Steam Locomotive Construction and Maintenance/Chapter IV
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Chapter IV. Forgings, Springs, etc.
FORGINGS, SPRINGS, ETC.
Forging and Smithing Departments. — Locomotive forgings include work done in three different departments, to which may be added a fourth, the spring shop. Strictly speaking, the forgings proper are large pieces such as crank and straight axles, connecting rods, etc., which are made under the steam hammers in the large forge. In many cases forged axles are purchased outside from the manufacturers.
A second department consists of the blacksmith’s shop, in which smaller parts of wrought iron or mild steel are made by welding. There is also the third or “stamping” department, in which a large number of parts, formerly made by the blacksmith, are now stamped to shape in dies under gravity or “drop” hammers.All wrought iron and mild steel parts of a locomotive, such as axles, connecting and coupling rods, piston rods, the machinery or “motion,” and a large number of other details are made in one or other of these departments. The springs are made in the spring shop by the spring smiths, and their manufacture is an art requiring special knowledge. Frequently they are purchased outside.
Axles. As an example of a locomotive forging a simple straight axle may be taken to give an idea of the principles involved. Such axles are made from steel “blooms,” which may be described as long thick blocks of steel supplied from the steel works. An axle bloom is about 5 ft. long × 9½ ins. square, the corners being rounded or chamfered off. The end of the heated
Fig. 10. — Blocks for Forging Straight Axles.
finished, the other is treated similarly. As the axle has to be machined, about ¼ in. of metal is left all round for turning, and the proper length is tried over with a template.
This method of swaging or forming the shape in dies is characteristic of nearly all locomotive forgings, when any quantity has to be made. Naturally it does not pay to make expensive dies when only one or two similar forgings are required. In such cases the forgeman has to work out the shapes with such ordinary swages and tools as are usually to be found in a forge.The most difficult forging, and the one requiring the greatest care is that for the crank axle. The ingot is heated in a large furnace, having at the same time a “porter” bar or staff welded to one end at p (Fig. 11a). The “porter” is a long taper bar, which serves for the handling of the work by the forgeman, and is supported by a crane chain. Frequently it is welded to the ingot whilst the latter is being made. The ingot is first hammered down under a heavy steam hammer to a rectangular shape with chamfered edges as shown in Fig. 11a. This slab will be about 24 or 25 ins. deep × 12 ins. wide, and nearly 6 ft. long, and weighs about 2¾ tons without the “porter.” Whilst still hot it is taken to a hot saw, close at hand, and four saw cuts are made as shown at a, which extend nearly half way through the depth. The part b₁ is then removed either by cutting with a hot saw along the dotted line, or by means of a special cutting tool, and then the remaining portion c (Fig. 11b) is roughly rounded in swage blocks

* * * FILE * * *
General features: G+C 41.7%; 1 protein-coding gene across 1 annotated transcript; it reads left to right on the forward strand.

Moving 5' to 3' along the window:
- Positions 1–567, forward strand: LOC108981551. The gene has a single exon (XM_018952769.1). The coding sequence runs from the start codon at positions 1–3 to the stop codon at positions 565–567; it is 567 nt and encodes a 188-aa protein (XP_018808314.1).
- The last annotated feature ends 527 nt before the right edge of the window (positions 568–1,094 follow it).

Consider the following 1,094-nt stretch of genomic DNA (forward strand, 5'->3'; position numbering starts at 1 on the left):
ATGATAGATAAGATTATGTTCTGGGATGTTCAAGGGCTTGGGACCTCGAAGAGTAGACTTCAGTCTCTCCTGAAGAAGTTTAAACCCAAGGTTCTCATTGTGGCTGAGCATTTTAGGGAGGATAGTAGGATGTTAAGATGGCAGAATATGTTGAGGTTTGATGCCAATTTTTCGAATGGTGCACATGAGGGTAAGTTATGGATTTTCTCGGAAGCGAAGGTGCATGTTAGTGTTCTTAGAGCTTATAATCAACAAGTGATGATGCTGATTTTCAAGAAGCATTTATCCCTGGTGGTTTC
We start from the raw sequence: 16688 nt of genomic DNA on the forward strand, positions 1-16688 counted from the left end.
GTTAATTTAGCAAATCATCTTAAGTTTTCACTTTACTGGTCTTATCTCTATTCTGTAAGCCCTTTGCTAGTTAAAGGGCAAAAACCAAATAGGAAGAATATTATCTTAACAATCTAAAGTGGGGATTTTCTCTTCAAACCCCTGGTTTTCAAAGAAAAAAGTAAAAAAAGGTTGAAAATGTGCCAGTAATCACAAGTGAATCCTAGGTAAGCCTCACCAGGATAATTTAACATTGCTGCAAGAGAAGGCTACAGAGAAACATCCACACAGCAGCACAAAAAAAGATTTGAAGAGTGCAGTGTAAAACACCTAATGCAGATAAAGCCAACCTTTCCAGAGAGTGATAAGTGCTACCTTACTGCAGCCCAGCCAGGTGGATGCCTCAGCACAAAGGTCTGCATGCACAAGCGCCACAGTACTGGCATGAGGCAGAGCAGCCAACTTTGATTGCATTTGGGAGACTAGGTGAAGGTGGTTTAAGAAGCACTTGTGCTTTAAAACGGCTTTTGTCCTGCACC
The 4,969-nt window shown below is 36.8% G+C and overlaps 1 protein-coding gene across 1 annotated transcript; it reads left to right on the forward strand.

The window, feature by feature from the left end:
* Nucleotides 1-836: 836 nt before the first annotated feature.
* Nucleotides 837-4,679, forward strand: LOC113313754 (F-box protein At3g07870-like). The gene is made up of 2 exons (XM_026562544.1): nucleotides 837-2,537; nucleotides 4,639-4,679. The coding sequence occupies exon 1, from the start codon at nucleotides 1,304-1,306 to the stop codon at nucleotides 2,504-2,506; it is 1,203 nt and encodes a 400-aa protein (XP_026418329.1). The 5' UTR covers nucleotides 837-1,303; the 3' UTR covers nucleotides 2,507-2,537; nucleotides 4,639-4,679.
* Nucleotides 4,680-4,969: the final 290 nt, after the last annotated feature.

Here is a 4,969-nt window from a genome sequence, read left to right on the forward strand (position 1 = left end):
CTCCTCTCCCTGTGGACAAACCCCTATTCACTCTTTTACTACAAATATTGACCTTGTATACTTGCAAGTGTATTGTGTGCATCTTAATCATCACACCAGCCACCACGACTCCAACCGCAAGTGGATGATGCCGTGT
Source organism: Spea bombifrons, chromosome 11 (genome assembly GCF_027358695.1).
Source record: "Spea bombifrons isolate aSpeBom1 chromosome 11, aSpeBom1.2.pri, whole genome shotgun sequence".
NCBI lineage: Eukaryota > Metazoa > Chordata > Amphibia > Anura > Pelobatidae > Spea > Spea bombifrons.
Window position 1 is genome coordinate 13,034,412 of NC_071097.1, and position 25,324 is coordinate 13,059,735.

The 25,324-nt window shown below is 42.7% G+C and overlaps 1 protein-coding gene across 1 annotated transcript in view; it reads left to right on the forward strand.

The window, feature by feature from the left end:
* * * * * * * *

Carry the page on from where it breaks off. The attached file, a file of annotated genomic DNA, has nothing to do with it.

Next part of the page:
Fig. 11. — Stages in Forging a Crank Axle.
As the two cranks have to be at right angles to each other, one of the two parts f₁f₂ has to be twisted through 90°. This is done by firmly holding the crank f₁ supposing this to be the one to remain in its original position, between the tup and the anvil of a steam hammer, and then by means of hydraulic or other pressure applied at the end of a very large spanner, to provide sufficient leverage, the other arm f₂ is gradually bent round at a right angle. Lastly the ends of the crank webs are rounded at g under the hammer, and the appearance of the axle is then as shown in Fig. 11c. The right angle must be tested with a square, and all the dimensions checked to gauges to see that enough material is left throughout to enable the machining to be done subsequently to proper finished sizes. The whole of the above operations require several heats, and the greatest care must be taken in this respect, so that no re-heating is done until after mechanical work, e.g., hammering, has been done on the axle, otherwise the internal physical structure of the steel will suffer injury. Finally all crank axles are re-heated and generally cooled in oil, the scientific considerations underlying “heat treatment” being, however, beyond the scope of this primer. Test pieces are taken from the parts machined off the webs of each axle, and subjected to rigorous tensile and cold bending tests. An oil treated crank axle should have an ultimate tensile strength of not less than 35 tons per sq. in. with an elongation of not less than 20 per cent, in a length of 2 ins.